The crisis of representation in postmodernity—closely connected with social and existential alienation and technological development—often manifests itself in terms of “hyperreality,” where any distinction between “the real” and “the simulacrum” is blurred. The boundaries between “reality” and “non-reality” and relevant concepts (e.g. originality, authenticity, mimesis, simulacrum) have been explored and challenged from different but comparable perspectives in philosophy, art, and literature since classical antiquity. This seminar will investigate discourses on, or inspired by “hyperreality” and its epistemological, ontological, and political implications, from antiquity to postmodernity. Authors and thinkers to be discussed include Plato, Descartes, Schopenhauer, Jean Baudrillard, Guy Debord, Gilles Deleuze, Félix Guattari, Umberto Eco, Fredric Jameson, Paul Virilio, Bruno Latour, Elizabeth Grosz, Niklas Bostrom, Lucian, Pedro Calderón de la Barca, Franz Kafka, Jorge Luis Borges, William Gibson, Philip K. Dick, Christine Broke-Rose, Italo Calvino, Don DeLillo, Julian Barnes.
An introduction to the discipline of comparative literature, looking at major issues in the history and current practice of the discipline as practiced in the USA, with special emphasis on seeing how comparatists enter into ongoing debates concerning theory and method. Several of our faculty will join us for the discussion of their work. Additional readings will include selections from Herder, de Staël, Adorno, Auerbach, de Man, Glissant, Said, Spivak, Apter, Venuti, and Heise. Notes: Required of first-year graduate students in Comparative Literature; open to all graduate students interested in the study of literature in transnational and interdisciplinary perspectives.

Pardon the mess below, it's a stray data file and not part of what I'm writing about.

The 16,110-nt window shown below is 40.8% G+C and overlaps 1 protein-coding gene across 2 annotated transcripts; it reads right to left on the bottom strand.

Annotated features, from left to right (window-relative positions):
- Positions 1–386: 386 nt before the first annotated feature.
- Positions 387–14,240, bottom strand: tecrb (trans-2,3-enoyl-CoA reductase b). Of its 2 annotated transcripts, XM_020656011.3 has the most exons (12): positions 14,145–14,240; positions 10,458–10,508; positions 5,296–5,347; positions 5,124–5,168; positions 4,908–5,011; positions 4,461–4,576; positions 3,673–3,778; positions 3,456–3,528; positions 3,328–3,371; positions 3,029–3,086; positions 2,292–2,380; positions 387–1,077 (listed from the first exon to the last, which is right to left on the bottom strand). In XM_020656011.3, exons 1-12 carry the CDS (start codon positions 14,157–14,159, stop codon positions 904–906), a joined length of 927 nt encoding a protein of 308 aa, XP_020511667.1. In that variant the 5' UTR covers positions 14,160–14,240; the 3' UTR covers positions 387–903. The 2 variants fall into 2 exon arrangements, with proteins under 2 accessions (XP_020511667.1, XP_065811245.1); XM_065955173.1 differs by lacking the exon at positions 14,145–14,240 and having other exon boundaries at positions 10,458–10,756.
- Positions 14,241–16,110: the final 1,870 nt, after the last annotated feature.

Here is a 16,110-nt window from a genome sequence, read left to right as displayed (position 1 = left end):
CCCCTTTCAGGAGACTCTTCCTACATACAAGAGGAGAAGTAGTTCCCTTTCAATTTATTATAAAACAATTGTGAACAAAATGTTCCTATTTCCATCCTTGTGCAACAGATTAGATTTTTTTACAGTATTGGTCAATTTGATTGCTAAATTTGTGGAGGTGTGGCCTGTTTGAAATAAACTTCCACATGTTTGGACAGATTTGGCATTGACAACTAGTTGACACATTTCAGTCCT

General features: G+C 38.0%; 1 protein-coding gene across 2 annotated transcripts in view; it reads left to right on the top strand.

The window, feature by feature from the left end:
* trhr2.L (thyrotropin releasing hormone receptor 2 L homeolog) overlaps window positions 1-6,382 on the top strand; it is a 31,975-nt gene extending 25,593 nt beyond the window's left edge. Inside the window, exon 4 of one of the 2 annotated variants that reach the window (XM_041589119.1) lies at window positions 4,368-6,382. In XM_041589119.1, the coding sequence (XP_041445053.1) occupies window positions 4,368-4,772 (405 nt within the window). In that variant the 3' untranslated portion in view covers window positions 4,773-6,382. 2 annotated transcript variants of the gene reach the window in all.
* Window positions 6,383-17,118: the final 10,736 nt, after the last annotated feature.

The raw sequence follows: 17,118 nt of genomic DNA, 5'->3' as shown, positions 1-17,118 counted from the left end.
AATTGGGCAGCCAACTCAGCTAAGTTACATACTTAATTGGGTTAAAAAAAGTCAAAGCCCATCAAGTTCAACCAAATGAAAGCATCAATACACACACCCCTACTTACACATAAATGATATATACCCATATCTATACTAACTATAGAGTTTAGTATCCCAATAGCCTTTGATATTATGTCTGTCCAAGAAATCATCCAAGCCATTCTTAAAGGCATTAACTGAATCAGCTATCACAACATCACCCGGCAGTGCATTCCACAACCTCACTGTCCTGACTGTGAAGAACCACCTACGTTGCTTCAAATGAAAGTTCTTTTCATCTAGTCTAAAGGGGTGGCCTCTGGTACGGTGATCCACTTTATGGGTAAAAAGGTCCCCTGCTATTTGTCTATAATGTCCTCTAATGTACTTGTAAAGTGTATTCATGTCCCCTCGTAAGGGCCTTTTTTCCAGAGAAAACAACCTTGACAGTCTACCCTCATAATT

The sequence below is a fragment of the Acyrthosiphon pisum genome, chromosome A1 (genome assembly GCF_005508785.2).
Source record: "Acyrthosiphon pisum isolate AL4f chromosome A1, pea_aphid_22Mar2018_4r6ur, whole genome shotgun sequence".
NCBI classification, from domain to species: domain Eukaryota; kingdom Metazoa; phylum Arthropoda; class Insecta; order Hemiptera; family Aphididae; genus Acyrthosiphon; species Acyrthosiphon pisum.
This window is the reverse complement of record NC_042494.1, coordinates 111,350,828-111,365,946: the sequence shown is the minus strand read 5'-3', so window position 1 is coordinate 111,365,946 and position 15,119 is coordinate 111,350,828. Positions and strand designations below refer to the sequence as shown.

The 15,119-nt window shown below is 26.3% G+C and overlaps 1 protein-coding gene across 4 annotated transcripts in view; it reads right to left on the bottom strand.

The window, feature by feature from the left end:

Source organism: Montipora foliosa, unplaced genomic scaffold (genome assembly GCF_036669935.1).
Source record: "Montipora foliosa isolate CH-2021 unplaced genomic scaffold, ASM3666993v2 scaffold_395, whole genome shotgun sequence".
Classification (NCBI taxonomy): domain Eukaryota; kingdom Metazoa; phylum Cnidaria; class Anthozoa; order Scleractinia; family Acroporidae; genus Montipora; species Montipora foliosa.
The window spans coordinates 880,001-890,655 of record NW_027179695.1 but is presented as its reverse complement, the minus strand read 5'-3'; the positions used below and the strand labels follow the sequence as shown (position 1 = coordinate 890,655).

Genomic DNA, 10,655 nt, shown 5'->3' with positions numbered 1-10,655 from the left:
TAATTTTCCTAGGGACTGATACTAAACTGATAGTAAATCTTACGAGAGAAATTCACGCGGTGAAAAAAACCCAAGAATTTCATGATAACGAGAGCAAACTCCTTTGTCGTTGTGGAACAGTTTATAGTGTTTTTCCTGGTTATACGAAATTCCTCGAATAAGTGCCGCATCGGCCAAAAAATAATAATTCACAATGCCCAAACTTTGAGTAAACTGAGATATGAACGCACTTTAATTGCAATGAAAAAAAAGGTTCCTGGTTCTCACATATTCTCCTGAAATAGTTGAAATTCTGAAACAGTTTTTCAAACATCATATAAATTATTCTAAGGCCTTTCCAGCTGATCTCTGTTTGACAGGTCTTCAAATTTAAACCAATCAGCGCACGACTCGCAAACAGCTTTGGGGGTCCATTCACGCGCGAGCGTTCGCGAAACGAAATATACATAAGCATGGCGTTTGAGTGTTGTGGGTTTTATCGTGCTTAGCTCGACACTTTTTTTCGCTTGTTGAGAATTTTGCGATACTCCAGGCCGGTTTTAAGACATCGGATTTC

This course focuses on professional development and preparation for academic careers in literature and related fields as well as positions outside academe. Part one of a two-part series. Students must complete both terms of this course (parts A and B) within the same academic year in order to receive credit. Notes: It is open to all Harvard graduate students and is required of first-year Ph.D. students in Comparative Literature.
This course will introduce students to defining trends, movements, and practices in twentieth and twenty-first century popular culture in Africa. Focusing on the lives, interventions and innovative practices of key figures in music, television, fashion, dance, and publishing, we will examine the socio-political and the historical in relation to broader aesthetic and stylistic links to the rest of the world. This will be discussed in the larger context of colonial and postcolonial class formation, the afterlives of Cold War cultural diplomacy, access to education and accumulation of socio-political capital, the emergence of new conceptions of self and nationhood in relation to the global, new modes of cultural circulation, and the new lives of rediscovered archives. Figures such as Fela Kuti, Ousmane Sembene, Fela Sowande, J.D. ‘Okhai Ojeikere, Miriam Makeba, Duro Olowu, Charley Boy, Dele Momodu, and William Onyeabor will be discussed alongside new figures, with a focus on lines of influence, self-fashioning, and the interface between the socio-political and the commercial. The ubiquitous power of diasporic/Afropolitan presence (and performance of access) will be considered alongside the local and vernacular/indigenous, and the cosmopolitan and secular will be discussed alongside the traditional and religious. The steady rise/use of social media platforms as generative, where new forms of culture-driven protests and negotiation of identities unfold, will be considered alongside the history of audio-visual communication and the emergence of modern African celebrity culture. This course is suitable for students with a general interest in the production, circulation, and consumption of culture in modern Africa.